Remembering apparent behavior: A study of narrative mediation

Research output: Contribution to book/anthology/report/conference proceedingBook chapterResearchpeer-review

Abstract

The present experiment systematically investigates the role of narrative templates (Wertsch, 2002) in remembering. To stimulate the construction of a diversity of narratives I used Heider and Simmel’s (1944) celebrated “apparent behavior” film, in which geometric shapes moving around a screen are seen by subjects as agents involved in a kind of story. Which narratives are used, as well as the “strength” subjects used them with, is then compared with what subjects remember and how they remember it. The relationship is not conceived causally (as if one variable determined or predicted another) but rather as constraints on an agent’s constructive potentials. My analysis involves attending to both general trends found across the sample, as well as the particularities of single cases, especially atypical cases. In other words, I use patterns found at the level of the sample to choose which subjects to attend to in the idiographic analysis. Generalization still moves from single case to general model and back to single case, but the movement is facilitated by analysis at the level of the sample as a whole.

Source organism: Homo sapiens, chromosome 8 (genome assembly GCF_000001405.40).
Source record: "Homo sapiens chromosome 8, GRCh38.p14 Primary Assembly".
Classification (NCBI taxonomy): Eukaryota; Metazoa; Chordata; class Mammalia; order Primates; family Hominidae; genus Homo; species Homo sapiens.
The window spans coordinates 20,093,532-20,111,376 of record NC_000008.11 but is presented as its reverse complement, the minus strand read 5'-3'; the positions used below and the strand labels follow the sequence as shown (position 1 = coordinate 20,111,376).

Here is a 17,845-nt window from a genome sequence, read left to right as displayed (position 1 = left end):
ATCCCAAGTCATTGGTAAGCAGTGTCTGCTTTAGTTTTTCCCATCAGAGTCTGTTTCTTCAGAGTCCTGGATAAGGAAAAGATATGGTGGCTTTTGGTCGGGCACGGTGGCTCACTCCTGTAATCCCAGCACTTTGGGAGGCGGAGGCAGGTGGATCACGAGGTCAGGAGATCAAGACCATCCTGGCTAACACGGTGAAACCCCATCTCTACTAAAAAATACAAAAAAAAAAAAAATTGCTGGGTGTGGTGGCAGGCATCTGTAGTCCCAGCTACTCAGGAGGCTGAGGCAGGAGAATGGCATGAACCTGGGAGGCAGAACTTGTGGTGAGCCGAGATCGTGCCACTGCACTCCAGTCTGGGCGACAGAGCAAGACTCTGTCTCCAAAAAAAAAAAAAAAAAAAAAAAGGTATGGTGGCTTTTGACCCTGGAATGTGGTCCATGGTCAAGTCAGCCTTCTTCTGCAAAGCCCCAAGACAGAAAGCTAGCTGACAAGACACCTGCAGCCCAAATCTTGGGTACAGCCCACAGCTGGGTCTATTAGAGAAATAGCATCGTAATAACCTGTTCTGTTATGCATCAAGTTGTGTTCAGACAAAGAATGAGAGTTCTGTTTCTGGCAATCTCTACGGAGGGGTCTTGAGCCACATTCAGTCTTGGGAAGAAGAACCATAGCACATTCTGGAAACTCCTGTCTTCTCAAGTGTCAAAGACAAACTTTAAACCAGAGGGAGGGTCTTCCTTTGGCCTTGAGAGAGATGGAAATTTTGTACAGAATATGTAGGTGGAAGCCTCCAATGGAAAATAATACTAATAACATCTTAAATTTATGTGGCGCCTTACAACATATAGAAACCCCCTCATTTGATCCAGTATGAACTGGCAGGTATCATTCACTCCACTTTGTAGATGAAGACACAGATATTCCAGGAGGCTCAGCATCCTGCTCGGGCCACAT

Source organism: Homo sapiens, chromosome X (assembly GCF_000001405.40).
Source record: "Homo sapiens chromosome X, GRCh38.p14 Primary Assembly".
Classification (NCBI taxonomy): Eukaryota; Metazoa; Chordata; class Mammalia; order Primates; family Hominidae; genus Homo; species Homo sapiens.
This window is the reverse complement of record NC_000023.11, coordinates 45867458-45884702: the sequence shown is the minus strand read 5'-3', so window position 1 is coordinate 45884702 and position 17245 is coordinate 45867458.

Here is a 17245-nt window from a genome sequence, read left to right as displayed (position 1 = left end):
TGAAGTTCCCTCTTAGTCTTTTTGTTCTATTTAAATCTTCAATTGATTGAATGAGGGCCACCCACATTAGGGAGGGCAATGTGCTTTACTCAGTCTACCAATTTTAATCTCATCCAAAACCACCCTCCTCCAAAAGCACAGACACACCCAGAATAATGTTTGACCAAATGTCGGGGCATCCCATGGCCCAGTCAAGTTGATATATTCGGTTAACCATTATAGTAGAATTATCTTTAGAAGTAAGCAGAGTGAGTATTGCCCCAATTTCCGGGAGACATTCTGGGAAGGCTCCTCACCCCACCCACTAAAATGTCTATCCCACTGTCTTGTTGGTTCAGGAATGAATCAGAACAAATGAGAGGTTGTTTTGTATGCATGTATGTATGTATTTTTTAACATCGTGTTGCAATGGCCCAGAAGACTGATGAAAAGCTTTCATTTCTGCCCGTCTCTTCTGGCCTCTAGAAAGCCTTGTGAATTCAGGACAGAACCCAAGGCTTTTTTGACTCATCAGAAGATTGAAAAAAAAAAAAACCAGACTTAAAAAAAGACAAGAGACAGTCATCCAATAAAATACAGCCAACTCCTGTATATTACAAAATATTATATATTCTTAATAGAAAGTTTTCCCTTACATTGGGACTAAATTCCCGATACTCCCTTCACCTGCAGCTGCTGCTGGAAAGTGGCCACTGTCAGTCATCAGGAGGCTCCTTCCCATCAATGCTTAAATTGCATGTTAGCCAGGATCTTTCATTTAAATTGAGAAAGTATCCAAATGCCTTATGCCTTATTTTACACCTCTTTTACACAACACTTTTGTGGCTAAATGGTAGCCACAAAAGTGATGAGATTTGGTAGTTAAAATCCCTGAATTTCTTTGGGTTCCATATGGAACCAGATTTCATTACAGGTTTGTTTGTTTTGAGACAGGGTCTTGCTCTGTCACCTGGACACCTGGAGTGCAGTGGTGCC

Original languageEnglish
Title of host publicationYearbook of Idiographic Science
EditorsSergio Salvatore, Jaan Vaisiner, Joan Travers Simon, Alessandro Gennaro
Number of pages31
Volume3
Place of PublicationRome
PublisherFirerq Publishing Group
Publication date2011
Pages221-252
Chapter11
ISBN (Print) 978-88-6538-014-7
Publication statusPublished - 2011

Fingerprint Dive into the research topics of 'Remembering apparent behavior: A study of narrative mediation'. Together they form a unique fingerprint.

Cite this